Volume 21, Issue 1
  • ISSN 1387-6732
  • E-ISSN: 1570-6001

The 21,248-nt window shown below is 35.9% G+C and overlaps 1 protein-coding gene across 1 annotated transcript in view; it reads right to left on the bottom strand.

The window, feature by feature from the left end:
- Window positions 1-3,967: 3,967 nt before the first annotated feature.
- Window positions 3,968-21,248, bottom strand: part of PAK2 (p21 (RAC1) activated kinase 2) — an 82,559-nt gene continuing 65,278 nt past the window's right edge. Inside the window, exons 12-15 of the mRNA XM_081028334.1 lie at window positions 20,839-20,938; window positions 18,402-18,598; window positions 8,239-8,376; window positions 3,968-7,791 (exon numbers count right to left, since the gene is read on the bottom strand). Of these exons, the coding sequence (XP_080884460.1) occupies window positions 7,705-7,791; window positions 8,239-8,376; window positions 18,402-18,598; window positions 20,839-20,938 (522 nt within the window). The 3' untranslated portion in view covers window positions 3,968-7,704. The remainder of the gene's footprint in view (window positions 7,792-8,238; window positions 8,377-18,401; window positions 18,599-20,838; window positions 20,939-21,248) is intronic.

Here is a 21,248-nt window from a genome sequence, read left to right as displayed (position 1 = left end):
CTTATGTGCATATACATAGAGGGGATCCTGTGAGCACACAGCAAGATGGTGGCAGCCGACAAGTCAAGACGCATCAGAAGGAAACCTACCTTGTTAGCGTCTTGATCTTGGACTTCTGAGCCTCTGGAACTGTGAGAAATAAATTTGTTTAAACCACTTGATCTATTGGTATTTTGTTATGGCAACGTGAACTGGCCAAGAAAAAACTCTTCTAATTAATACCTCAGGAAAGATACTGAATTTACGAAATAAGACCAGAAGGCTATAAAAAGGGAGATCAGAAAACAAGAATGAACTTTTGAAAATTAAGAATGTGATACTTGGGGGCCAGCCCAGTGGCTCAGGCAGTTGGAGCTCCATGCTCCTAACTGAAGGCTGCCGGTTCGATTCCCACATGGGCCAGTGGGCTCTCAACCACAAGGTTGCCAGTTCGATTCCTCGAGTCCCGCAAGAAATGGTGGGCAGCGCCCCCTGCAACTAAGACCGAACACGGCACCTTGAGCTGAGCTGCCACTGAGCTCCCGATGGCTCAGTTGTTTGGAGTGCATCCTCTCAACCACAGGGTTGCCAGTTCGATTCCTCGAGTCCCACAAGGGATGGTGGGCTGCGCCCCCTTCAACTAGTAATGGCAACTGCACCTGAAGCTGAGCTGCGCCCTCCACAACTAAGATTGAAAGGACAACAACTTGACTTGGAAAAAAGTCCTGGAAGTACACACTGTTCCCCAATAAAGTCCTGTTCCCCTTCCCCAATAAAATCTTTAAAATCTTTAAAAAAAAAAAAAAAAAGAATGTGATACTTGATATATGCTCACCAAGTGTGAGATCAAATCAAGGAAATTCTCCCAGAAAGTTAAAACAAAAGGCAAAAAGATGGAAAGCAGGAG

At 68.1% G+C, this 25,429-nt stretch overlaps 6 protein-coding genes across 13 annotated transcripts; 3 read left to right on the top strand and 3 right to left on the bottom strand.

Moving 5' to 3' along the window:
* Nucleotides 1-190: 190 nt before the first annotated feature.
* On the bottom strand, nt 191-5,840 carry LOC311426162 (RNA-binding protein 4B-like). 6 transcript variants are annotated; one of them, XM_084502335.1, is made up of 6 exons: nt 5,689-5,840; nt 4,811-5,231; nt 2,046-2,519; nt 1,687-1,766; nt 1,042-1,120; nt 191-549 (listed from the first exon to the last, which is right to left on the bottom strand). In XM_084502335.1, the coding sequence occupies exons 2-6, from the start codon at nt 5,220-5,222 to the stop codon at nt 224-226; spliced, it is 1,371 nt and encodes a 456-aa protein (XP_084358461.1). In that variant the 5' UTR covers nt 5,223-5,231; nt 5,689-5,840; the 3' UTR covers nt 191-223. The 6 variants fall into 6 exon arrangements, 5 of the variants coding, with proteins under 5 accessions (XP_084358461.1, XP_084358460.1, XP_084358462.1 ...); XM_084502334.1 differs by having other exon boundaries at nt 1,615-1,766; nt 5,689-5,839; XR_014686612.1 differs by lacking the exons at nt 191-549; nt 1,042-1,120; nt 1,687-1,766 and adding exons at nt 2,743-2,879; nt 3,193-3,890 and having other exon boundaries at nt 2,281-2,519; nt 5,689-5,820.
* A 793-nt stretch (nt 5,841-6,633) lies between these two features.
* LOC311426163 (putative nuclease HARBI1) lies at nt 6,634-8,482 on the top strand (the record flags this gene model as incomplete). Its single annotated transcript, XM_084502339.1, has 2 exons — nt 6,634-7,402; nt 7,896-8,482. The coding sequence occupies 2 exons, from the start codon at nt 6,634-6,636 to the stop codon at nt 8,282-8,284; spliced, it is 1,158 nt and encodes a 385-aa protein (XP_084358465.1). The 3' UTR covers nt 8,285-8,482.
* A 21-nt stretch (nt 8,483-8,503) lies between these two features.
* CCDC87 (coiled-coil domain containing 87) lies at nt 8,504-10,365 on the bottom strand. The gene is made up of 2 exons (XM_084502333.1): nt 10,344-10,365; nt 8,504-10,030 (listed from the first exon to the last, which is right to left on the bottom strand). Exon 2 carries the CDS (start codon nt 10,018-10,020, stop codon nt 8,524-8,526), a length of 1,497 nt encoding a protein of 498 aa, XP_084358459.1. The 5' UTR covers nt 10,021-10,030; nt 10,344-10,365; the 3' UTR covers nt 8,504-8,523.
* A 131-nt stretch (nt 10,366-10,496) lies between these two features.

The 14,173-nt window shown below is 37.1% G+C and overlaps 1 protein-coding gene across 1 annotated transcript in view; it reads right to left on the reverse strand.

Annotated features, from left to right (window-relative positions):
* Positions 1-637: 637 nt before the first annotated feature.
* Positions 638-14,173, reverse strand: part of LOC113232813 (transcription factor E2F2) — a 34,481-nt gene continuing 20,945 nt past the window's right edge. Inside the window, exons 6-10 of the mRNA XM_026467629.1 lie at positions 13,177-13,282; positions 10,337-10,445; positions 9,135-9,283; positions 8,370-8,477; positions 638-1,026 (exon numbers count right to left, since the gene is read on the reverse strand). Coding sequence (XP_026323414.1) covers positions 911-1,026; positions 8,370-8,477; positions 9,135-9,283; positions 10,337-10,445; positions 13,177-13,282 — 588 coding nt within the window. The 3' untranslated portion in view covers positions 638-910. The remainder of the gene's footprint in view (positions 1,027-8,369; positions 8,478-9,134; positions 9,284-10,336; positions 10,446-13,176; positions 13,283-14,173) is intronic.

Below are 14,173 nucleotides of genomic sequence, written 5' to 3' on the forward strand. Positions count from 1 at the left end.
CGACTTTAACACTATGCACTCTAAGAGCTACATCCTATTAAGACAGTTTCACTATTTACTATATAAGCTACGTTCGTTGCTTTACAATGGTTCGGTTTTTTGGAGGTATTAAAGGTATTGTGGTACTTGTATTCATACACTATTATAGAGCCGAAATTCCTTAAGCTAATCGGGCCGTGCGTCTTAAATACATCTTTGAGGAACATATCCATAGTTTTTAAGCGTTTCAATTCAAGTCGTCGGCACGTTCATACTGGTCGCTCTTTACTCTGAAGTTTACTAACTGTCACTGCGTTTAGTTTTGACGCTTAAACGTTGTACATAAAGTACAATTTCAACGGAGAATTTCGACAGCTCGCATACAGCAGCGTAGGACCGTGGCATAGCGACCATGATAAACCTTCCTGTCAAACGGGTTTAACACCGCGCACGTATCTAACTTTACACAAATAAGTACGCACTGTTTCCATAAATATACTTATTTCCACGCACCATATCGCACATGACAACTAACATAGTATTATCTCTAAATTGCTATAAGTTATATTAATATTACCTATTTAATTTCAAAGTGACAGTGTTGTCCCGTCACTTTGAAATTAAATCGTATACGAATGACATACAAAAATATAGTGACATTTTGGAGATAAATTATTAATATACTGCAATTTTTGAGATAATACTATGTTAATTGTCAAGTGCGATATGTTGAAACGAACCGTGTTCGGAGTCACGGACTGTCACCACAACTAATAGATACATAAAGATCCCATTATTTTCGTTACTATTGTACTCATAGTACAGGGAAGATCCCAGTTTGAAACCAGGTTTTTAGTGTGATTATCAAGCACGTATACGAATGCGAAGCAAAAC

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is founded on the notion of naturalness and claims that when a linguistic phenomenon can be processed by humans with little effort, both sensomotorically and cognitively, it is deemed more natural compared to other, more complex phenomena. Drawing on evidence such as language change, language acquisition, and language disorders, various parameters of naturalness (e.g., biuniqueness, constructional iconicity) have been postulated, which focus on the phonological and morphological subsystems of language. This paper offers an outline of how naturalness can be adapted to grapholinguistic phenomena. (cf. Weingarten 2011), extended to , is assessed as a method that can be used to reveal naturalness parameters which apply to both material () and linguistic () aspects of writing. The reduction of extrinsic symmetry across various scripts will be discussed as an example. By integrating these preliminary theoretical ideas into the framework of NT, it is demonstrated that so-called could offer promising new insights as well as a method for future comparative analyses of scripts and writing systems.


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